Seymour Plays Goodbye Show

Photo by Jeannette LaPointe.

During his 50th birthday celebration concert at Madison Square Garden, David Bowie said, “I don’t know where I’m going from here, but I promise it won’t be boring.” 

It’s a tried and true mantra of artists that change is good. Unfortunately, for fans, this can mean the end of an era, but Bowie’s persona of the Thin White Duke replaced Ziggy Stardust and the album “Blackstar” debuted last year, so our beloved artists always provide. 

On Nov. 4, local indie rock band Seymour played their final show at Snug Harbor (Snugs) relaying a similar message to Bowie. After years of jamming together at basement shows, bars and campus events, the band is calling it quits, for now. 

“We are taking different directions in life right now and taking some time to pursue our own interests and careers,” co-founder, vocalist, guitarist and bassist Steve Geary said. “This isn’t necessarily the end for Seymour, we’ll just have to wait and see what the next step is.”

According to Geary, he started the band with vocalist, guitarist and bassist Avery Maracek approximately four years ago. The original line-up featured Maracek on drums and singer-songwriter Alex Figura. That band broke up, leaving just Geary and Maracek before they recruited lead guitarist John Morrison and drummer Brandon Bera both of The Other Brothers band.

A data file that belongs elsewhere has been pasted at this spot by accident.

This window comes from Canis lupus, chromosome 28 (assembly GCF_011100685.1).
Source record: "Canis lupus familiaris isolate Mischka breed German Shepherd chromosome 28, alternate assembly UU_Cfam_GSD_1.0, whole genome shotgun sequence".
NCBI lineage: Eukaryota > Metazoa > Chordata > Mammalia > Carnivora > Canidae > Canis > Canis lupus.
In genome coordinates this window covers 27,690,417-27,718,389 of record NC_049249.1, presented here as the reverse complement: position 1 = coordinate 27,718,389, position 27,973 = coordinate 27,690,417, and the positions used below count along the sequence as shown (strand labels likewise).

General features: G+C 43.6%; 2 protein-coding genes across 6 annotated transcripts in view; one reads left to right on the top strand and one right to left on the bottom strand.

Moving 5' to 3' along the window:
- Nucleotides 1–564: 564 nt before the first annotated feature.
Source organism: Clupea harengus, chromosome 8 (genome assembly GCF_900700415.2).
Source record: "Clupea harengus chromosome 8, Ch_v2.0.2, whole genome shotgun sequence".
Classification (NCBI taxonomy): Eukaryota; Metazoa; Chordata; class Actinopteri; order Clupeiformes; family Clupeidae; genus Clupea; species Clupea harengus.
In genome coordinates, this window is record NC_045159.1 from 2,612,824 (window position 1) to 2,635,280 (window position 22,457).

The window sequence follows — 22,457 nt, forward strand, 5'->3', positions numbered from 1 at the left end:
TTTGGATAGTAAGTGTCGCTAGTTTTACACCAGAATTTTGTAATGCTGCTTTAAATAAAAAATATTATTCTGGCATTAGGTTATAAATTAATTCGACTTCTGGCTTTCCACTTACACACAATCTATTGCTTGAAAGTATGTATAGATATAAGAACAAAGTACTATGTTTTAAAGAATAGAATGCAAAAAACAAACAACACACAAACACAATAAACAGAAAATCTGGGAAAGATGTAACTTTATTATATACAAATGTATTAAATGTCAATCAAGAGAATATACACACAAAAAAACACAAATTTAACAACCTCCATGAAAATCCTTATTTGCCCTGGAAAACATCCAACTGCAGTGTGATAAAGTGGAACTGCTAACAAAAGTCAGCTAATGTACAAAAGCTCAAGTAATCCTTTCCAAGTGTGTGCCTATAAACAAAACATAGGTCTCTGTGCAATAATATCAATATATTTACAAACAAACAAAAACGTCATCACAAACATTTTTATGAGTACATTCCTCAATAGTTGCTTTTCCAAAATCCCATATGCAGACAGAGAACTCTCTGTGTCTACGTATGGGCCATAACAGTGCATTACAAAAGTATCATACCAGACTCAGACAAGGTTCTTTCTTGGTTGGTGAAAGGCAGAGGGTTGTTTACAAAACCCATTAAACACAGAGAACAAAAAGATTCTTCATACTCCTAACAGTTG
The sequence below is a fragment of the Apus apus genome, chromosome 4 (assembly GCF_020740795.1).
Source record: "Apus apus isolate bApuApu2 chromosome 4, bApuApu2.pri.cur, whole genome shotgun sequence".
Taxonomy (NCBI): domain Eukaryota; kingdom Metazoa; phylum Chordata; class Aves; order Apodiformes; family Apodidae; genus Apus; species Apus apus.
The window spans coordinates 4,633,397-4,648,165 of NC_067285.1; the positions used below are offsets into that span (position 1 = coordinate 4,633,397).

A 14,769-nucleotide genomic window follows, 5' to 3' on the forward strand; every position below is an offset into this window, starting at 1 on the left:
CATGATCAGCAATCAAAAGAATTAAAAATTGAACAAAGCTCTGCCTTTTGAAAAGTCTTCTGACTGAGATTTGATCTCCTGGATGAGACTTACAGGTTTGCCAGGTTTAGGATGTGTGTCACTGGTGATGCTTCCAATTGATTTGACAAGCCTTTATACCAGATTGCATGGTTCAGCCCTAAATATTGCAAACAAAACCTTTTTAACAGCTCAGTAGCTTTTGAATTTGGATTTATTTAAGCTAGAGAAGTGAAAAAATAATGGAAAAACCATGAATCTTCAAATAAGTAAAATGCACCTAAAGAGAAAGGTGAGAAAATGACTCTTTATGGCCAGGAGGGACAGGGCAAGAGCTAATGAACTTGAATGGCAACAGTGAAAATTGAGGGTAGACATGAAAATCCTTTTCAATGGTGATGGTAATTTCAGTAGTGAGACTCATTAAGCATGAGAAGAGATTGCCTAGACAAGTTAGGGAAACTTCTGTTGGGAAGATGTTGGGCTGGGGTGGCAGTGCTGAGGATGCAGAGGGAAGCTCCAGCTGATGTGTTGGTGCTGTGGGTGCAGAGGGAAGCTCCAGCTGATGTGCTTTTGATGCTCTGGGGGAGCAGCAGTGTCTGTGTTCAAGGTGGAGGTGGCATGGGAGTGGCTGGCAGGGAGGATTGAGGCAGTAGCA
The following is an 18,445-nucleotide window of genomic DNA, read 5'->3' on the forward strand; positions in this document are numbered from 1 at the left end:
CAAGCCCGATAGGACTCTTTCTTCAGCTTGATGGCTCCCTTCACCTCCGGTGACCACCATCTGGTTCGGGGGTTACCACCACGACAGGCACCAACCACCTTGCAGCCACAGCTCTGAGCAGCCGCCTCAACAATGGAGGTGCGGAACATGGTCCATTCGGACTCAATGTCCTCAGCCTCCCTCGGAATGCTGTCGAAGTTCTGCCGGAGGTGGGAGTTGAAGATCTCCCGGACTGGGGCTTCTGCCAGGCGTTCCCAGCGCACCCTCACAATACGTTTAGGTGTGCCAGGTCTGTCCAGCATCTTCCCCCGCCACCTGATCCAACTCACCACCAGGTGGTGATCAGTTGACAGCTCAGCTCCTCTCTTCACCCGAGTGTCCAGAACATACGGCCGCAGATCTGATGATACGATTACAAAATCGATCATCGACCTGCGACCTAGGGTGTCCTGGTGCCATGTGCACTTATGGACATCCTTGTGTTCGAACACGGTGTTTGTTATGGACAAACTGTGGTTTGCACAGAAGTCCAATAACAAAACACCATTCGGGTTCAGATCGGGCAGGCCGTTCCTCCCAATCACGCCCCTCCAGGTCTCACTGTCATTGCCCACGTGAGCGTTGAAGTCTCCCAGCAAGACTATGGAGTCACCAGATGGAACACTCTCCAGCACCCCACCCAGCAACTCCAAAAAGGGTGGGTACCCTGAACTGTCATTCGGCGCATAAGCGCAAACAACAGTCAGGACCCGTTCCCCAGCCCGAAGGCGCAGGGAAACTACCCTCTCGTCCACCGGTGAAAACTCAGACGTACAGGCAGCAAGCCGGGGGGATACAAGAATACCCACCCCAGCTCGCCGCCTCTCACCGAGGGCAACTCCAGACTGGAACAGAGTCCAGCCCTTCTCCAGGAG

Maracek can recall countless favorite Seymour memories including performing at a gig five hours away and not returning to New Paltz until 7 a.m. the next day. Yet, a particular highlight remained recording their self-titled nine-track album “Seymour.”

“Recording the album ourselves was a lot of work, but definitely something that I’ll always remember,” Maracek said. 

The all SUNY New Paltz alumni group’s name derives from their song “Seymour,” which happens to be the first song on their album. Therefore, at 12:30 a.m. on Friday it seemed fitting that the band opened with their namesake song. 

“So syrup sweet it tasted bitter / Don’t act like he’s the only one / Now Seymour’s with the babysitter / Surveying all the damage done.”

The opening lines and vibrant guitar chords erupted throughout the space previously occupied by intermittent Seymour sound checks. A belligerently drunk man shouted, “Play something already!” and as if that was their cue, the band began.

A range of Snugs’ characters started wildly dancing like they were witnessing the first rainstorm after a drought.

Among the crowd stood recent SUNY New Paltz graduate Joe Zwikelmaier, who attended many previous Seymour shows. Zwikelmaier’s favorite Seymour track happens to be the band’s namesake tune. 

“Not many bands can pull off a self-titled song, except Seymour,” Zwikelmaier said. “Long live Seymour.”

Midday host on Radio Woodstock 100.1 MK Burnell also showed up for the group’s farewell concert. Burnell runs an original music show called “Locally Grown with MK” and Seymour was one of the first bands to submit music to her program. She played their song “Calamine” on her first broadcast and hosted them for an in-studio set last May.

“That’s when I was really blown away by them, when I saw them play together in person,” Burnell said.

During their last set at Snugs the band performed originals like: “Seymour,” “Collar,” “No Talkin,” “Hypocrite,” “Calamine,” “Bleeding Heart,” “Mr. Odomus,” “Tethered,” “The Wolf,” “Fireworks,” “Cornfield” and covers such as “Soma” by The Strokes and Radiohead’s “Weird Fishes.” 

The night ended with ear shattering applause and demands for an encore causing Maracek to remark that they already played all of their songs. 

“I don’t think any of us would hesitate to do a reunion show, but at the moment we each have other priorities,” Maracek said.

Fans can check out Morrison and Bera’s band The Other Brothers on their Facebook page and Maracek’s new solo project called Schmave also on Facebook.